My Turn: Constitutional issues that underlay the Roe vs. Wade decision

  • Members of the Supreme Court pose for a group photo at the Supreme Court in Washington. Seated from left are Associate Justice Samuel Alito, Associate Justice Clarence Thomas, Chief Justice John Roberts, Associate Justice Stephen Breyer and Associate Justice Sonia Sotomayor, while standing from left are Associate Justice Brett Kavanaugh, Associate Justice Elena Kagan, Associate Justice Neil Gorsuch and Associate Justice Amy Coney Barrett. ERIN SCHAFF/THE NEW YORK TIMES VIA AP

Published: 12/28/2021 2:18:28 PM
Modified: 12/28/2021 2:18:02 PM

My last op-ed highlighted some of the Constitutional issues that underlay the Roe vs. Wade decision. Now I would like to highlight some different ways in which to look at the controversy at the present time.

First, from an enforcement perspective: I mentioned years ago the fact that in order for laws to be effective, there needs to be a critical majority of citizens willing to obey them. There will never be enough police to enforce unpopular laws fairly. The Constitutional prohibition amendment in 1920 did not get rid of alcohol consumption; it only pushed it underground, leading to a great deal of criminal activity, enriching a some very clever and unscrupulous people.

Second, from a moral perspective: The push to abolish abortions stems from a moral judgement that pre-born babies are human beings with a right to life. The first amendment of the Constitution prohibits establishment of religion. Making law to enforce the moral, religious precepts of particular religious beliefs underlies the efforts to make personal, medical decisions and invades the privacy of women and girls, potentially putting their lives in danger. There is nothing in law preventing any individual from making a decision not to have an abortion; what the anti-abortion people are trying to do is to deny the same right for others in cases in which they have no legal interest.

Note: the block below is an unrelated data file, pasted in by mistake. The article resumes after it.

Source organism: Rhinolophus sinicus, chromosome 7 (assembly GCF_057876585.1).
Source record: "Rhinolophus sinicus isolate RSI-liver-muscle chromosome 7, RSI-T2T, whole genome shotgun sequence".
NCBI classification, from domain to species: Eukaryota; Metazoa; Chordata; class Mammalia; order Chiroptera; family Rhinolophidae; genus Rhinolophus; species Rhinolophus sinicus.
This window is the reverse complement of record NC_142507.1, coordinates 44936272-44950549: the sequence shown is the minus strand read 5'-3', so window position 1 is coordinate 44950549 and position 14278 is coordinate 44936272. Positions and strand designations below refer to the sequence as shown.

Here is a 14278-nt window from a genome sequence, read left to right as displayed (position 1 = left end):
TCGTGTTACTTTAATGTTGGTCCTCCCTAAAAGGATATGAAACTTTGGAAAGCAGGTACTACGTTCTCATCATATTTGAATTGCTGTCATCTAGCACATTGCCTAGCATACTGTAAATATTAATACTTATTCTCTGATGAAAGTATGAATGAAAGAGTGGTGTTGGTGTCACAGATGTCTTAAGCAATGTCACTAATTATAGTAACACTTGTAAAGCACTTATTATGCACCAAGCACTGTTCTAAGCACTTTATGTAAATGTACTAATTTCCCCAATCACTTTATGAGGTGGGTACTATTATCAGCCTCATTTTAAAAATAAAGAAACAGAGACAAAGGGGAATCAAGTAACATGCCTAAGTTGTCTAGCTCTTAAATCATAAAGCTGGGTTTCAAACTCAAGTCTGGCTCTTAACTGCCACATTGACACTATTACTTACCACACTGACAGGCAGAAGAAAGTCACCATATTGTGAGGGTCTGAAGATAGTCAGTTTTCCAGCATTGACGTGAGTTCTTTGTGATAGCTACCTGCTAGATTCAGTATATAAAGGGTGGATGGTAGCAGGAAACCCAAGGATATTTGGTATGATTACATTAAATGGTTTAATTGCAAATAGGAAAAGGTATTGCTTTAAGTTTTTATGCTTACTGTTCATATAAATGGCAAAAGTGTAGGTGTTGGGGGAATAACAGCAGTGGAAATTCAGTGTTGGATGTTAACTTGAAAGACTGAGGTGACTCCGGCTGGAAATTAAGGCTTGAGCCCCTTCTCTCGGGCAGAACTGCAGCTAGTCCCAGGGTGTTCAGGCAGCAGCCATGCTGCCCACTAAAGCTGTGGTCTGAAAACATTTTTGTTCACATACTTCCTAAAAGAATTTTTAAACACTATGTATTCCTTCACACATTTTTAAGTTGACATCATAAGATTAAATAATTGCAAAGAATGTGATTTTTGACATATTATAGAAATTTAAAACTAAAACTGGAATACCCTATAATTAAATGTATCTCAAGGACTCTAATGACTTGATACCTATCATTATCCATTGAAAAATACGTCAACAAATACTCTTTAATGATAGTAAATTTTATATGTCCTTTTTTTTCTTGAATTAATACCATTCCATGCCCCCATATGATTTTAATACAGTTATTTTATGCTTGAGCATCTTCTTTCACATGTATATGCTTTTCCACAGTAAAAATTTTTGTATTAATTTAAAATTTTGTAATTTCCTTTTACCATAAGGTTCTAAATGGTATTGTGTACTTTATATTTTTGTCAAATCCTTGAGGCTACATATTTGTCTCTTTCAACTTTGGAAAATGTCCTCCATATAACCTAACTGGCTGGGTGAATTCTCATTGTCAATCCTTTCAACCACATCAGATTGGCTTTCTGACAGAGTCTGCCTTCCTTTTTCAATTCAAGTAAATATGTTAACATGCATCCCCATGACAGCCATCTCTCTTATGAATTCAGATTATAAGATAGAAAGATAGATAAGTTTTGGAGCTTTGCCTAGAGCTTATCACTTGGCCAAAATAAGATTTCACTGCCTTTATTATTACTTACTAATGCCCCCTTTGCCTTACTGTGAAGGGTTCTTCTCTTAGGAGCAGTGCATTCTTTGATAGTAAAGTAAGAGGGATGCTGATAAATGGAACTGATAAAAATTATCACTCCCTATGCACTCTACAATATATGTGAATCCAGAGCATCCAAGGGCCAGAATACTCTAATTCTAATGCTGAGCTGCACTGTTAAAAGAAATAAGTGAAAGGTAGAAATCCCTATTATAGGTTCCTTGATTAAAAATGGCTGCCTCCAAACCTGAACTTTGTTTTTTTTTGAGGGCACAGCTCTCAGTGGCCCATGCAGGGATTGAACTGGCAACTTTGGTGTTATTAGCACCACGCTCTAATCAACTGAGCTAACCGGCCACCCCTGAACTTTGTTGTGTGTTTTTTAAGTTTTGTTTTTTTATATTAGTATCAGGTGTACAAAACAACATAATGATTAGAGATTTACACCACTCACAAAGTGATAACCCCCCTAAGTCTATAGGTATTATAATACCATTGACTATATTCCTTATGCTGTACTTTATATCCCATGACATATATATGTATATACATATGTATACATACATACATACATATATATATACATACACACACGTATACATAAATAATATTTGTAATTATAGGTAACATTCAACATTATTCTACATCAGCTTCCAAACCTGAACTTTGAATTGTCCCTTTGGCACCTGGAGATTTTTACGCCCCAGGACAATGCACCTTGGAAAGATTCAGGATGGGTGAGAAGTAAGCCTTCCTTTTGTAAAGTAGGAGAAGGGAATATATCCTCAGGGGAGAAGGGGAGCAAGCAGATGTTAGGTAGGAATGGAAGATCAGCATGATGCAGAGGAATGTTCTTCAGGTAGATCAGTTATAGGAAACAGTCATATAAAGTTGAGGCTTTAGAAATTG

From a third perspective: There is no comparable situation in medical practice that affects all people, including men. The nearest comparison would be a situation in which an individual could be forced to make a medical decision potentially harmful to oneself to save the life of another person. Suppose someone with an identical twin needs a kidney transplant. A twin is the ideal donor, and a person can live with only one kidney. Should the healthy twin be forced to donate a kidney against his will? There is no recognized right to life at the expense of someone else.

Finally, I would like to point out what everyone knows. Pregnancy can occur in children as young as 11 years old before they have fully matured physically or emotionally. This can have a serious, negative impact for the rest of their lives, even be life-threatening. Further, since a child is not legally old enough to give consent to sexual relations, the pregnancy is certainly the result of rape.

The justices are required to address Constitutional language in making their decision. However, it will be very interesting to see whether the majority decision will reflect a unified approach to interpreting the Constitution, or whether, having made a personal, the justices will search mightily to find a justification in the language of the Constitution for the decision they have decided.

Judith Truesdell lives in Shelburne.


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